• History

How Television Changed the Oscars

3 minute read

It was, as TIME put it in 1953, a bit of a shotgun wedding: old-time Hollywood and his “child bride” television, as Bob Hope phrased it, had already effectively gotten together, and it was too late to go back. They made it official that year by introducing TV viewers to the Oscars, with the first-ever broadcast of the annual Hollywood ceremony.

The budget for the telecast of the 25th Academy Awards was a quarter of a million dollars, and veteran host Hope was chosen to MC the night from Los Angeles. And it was clear from the beginning that television would change things for the Academy Awards:

To the movie fans outside Hollywood’s RKO Pantages Theater, the show looked familiar: klieg lights crisscrossing the wet night sky and Cadillacs disgorging jeweled and ermined cargoes. But inside the palace, surrounded by TV cameras, zoomar lenses, floodlights and monitoring screens, the 2,800 top-drawer movie folk were acutely conscious that times had changed.

For the first time, some 34 million televiewers got a look at Hollywood’s most ballyhooed annual event. The TV technicians, bossing the whole show, did a slick job of switching back & forth between Hollywood and Manhattan’s International Theater, where a junior edition of the ceremonies was under way. All the cinema queens, some appearing for the first time on TV, looked as gorgeous as they ever did, but a few seemed to miss the careful direction they get in films. The cameras might have been less rigid (the losers in the audience were ignored, even though Bob Hope had advised watching them: “You’ll see great understanding, great sportsmanship—great acting”). But the show was still fascinating in an unrehearsed, star-studded way.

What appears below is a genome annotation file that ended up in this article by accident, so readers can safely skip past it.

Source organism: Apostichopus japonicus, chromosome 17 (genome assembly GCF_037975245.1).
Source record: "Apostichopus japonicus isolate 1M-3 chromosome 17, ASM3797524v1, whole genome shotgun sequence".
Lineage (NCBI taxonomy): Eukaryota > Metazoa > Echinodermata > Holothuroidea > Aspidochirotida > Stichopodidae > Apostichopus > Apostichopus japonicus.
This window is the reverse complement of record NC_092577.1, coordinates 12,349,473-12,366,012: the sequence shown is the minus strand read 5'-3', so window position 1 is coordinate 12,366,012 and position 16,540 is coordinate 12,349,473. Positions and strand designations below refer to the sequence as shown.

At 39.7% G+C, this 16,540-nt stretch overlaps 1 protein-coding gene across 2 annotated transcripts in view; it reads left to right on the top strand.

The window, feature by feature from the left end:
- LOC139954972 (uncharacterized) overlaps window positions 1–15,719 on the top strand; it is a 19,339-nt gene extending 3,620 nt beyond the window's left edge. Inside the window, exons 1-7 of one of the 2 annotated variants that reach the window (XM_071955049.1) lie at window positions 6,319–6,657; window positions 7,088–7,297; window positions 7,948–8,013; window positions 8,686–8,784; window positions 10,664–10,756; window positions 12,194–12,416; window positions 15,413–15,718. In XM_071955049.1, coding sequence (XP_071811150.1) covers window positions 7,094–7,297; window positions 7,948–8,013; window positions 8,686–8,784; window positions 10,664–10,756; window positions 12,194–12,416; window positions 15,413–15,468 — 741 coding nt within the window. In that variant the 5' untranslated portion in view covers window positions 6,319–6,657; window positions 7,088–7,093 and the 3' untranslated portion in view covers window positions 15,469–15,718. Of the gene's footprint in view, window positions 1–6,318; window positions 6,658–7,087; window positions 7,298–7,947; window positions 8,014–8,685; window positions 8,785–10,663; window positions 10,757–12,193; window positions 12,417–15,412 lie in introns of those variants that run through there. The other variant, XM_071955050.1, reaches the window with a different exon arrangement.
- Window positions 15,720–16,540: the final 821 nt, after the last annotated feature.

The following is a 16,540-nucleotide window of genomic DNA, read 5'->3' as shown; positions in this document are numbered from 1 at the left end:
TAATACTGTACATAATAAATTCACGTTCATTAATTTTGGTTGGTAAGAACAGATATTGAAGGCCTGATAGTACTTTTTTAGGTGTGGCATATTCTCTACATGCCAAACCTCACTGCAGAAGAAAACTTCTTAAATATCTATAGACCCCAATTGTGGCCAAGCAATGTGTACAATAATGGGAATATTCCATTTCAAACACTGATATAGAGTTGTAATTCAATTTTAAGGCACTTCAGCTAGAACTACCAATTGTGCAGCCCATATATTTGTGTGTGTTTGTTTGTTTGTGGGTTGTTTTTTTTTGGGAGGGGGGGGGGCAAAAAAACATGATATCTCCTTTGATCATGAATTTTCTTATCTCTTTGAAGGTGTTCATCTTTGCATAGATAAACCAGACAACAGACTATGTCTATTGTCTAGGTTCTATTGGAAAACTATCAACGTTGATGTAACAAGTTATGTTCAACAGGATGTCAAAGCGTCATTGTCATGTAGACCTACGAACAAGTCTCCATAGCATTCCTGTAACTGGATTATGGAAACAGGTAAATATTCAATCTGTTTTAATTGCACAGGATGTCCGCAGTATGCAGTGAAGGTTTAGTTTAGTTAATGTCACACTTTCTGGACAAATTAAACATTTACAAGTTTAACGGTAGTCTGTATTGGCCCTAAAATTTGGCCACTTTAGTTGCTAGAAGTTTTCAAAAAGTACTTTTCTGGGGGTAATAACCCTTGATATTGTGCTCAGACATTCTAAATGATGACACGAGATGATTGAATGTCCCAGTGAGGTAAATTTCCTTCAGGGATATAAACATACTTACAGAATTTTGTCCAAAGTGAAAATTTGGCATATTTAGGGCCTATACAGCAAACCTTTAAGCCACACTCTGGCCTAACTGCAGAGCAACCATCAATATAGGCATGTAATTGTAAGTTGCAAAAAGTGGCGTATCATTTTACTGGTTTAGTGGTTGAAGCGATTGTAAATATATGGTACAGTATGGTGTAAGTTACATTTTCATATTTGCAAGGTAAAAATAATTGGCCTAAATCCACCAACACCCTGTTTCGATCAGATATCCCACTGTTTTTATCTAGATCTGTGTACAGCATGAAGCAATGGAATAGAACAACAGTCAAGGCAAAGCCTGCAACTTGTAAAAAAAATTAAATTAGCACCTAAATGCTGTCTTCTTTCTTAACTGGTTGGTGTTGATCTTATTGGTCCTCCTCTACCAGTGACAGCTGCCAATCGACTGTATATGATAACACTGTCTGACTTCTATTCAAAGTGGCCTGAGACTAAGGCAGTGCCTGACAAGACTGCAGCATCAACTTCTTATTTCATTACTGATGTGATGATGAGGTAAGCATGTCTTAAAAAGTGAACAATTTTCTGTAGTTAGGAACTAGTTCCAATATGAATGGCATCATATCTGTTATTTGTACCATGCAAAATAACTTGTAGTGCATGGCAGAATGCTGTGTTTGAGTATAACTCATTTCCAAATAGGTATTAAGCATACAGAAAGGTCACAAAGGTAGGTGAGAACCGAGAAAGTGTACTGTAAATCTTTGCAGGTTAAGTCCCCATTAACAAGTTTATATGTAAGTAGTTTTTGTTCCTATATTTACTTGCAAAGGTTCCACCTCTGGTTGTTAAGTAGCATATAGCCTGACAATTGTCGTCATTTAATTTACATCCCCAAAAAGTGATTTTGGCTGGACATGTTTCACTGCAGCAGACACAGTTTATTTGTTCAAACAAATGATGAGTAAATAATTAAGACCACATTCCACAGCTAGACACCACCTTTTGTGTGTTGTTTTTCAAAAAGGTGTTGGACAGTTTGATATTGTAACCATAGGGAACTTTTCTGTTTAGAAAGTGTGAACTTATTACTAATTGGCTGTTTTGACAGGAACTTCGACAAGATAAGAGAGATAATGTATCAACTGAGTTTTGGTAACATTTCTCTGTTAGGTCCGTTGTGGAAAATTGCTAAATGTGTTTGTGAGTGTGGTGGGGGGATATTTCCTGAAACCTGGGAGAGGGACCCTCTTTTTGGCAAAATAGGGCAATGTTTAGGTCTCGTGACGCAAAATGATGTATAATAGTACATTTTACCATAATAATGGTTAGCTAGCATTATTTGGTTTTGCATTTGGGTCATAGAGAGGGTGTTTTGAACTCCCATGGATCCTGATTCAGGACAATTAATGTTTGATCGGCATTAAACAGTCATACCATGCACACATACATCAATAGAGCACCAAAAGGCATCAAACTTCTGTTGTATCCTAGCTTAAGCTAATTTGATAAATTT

That first year, the presence of the cameras was perhaps the most notable effect of the televising of the Oscars. After all, movie fans had already been able to listen in on the radio, so the Oscars weren’t entirely new to them. Plus, TV didn’t get much respect at the time. Hope joked in his opening monologue that television was “where movies go when they die” and that some in Hollywood were reluctant to acknowledge it as a medium:

By the second year, about 40 million people tuned in — that’s not so far from the number for 2014 — and TIME commented that advertising to them was distracting from the actual ceremony. Already by 1957, the magazine complained that, “Any glamour that was left was promptly rubbed out by the split-second demands of television, which turned the parade of winners into a supermarket mob scene.” In just a few years, the small screen had pulled a Sunset Blvd.: the stars were still the same people, but they’d quickly gone from distant and magical to sadly normal, with a brief via “fascinating in an unrehearsed…way.” In the era of Seth MacFarlane regaling the at-home audience with a song about the anatomy of the industry’s most famous actresses, it’s clear that the progression away from that glamor didn’t stop.

The best picture award in 1953 went to The Greatest Show on Earth but the ceremony also introduced a new contender for “greatest show”: the broadcast was, according to the Academy, the most-watched show in commercial television history so far, and its effects are still being felt.

Read the full article from 1953 here, in the TIME Vault: The Oscars

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Write to Lily Rothman at lily.rothman@time.com